Don't Tell the Grown-Ups: The Subversive Power of Children's Literature

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Little, Brown, Jul 20, 1998 - Fiction - 256 pages
In sixteen spirited essays, Pulitzer Prize-winning novelist Alison Lurie, who is also one of our wittiest and most astute cultural commentators, explores the world of children's literature--from Lewis Carroll to Dr. Seuss, Mark Twain to Beatrix Potter--and shows that the best-loved children's books tend to challenge rather than uphold respectable adult values.

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Review: Don't Tell the Grown-Ups: The Subversive Power of Children's Literature

User Review  - Elizabeth Bradley - Goodreads

Like the little girl with the curl in the middle of her forehead, when this book is good, it's very, very good, but when it's not, it's ....plodding and academic. Still, I came away w/a new ... Read full review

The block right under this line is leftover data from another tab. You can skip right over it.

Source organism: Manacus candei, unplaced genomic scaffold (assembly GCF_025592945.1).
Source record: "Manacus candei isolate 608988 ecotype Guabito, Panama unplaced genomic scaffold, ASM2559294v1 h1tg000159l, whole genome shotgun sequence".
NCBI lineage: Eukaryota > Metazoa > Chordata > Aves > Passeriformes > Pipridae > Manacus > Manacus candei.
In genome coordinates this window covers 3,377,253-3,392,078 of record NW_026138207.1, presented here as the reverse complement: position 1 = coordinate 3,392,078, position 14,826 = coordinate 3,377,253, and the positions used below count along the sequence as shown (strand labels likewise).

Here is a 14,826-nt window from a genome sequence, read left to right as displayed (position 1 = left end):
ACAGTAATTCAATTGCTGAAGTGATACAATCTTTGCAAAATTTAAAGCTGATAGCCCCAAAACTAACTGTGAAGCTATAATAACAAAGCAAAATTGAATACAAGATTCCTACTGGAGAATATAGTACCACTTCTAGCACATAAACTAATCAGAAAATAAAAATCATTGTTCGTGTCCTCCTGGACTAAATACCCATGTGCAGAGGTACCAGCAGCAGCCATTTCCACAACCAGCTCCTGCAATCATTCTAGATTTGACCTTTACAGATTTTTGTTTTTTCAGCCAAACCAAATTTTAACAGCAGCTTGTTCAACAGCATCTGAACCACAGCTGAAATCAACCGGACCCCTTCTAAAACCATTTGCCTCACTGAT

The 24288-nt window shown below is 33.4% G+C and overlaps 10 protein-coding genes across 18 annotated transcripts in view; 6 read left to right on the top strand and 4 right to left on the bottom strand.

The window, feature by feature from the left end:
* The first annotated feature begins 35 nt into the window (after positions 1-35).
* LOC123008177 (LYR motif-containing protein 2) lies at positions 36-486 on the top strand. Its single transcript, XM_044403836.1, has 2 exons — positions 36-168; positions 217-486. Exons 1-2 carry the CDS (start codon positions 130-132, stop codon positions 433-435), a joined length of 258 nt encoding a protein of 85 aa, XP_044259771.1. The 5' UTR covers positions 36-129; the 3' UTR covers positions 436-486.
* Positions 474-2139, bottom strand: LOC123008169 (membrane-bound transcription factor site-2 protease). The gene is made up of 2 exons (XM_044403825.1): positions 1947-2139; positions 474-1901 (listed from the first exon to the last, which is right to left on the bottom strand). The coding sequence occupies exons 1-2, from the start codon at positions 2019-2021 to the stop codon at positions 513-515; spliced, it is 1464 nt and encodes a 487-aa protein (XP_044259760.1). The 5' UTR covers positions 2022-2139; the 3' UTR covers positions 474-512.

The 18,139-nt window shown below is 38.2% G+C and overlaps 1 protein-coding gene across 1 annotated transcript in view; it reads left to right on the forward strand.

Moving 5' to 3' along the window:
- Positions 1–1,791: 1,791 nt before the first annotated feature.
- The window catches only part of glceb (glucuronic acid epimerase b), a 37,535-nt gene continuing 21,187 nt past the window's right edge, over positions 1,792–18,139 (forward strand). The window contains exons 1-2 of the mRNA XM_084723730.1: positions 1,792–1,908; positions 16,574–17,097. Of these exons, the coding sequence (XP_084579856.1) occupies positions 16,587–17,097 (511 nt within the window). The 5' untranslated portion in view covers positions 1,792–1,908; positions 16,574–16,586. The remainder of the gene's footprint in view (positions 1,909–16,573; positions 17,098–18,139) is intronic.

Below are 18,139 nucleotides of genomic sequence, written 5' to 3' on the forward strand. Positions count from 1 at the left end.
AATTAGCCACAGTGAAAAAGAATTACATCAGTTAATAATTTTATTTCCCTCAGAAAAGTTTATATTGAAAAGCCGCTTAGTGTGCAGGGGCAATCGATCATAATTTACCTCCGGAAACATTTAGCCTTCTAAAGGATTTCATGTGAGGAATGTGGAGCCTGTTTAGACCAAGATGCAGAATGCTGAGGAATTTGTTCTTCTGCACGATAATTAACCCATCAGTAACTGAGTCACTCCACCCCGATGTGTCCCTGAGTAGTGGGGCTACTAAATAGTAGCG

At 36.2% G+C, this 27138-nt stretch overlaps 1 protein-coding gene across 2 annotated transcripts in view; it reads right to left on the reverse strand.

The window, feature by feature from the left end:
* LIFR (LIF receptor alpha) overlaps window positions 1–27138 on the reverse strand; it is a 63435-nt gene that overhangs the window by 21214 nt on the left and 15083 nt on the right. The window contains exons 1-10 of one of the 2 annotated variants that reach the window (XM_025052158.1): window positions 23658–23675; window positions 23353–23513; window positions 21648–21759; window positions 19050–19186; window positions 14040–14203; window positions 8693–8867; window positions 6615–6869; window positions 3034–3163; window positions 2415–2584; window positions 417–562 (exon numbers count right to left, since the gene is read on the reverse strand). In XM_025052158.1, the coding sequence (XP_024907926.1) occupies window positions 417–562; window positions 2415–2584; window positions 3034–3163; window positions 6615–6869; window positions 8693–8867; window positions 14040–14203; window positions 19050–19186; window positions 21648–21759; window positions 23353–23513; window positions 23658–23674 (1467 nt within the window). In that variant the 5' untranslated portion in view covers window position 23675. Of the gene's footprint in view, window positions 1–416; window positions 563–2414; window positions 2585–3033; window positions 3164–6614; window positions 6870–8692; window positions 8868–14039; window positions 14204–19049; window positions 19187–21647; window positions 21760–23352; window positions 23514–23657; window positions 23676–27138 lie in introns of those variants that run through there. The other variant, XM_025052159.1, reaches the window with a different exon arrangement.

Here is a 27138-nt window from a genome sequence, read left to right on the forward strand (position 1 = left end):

About the author (1998)

Novelist Alison Lurie was born September 3, 1926 in Chicago, Illinois to Harry and Bernice Stewart Lurie. She is an American novelist and academic. Lurie won the Pulitzer Prize for her 1984 novel Foreign Affairs. She received an A.B. from Radcliffe College in 1947. After finishing college, Lurie worked as an editorial assistant for Oxford University Press in New York, but she wanted to make a living as a writer. After years of receiving rejection slips, she devoted herself to raising her children. Lurie had taught at Cornell University since 1968, becoming a full professor in 1976 specializing in folklore and children's literature. Lurie's first novel was "Love and Friendship" (1962) and its characters were modeled on friends and colleagues. Afterwards, she published "The Nowhere City" (1965), "Imaginary Friends" (1967), "The War Between the Tates" (1974), which tells of the collapse of a perfect marriage between a professor and his wife, "Only Children" (1979), and "The Truth About Lorin Jones" (1988). "Foreign Affairs" (1984) won the Pulitzer Prize; it tells the story of two academics in England who learn more about love than academia.

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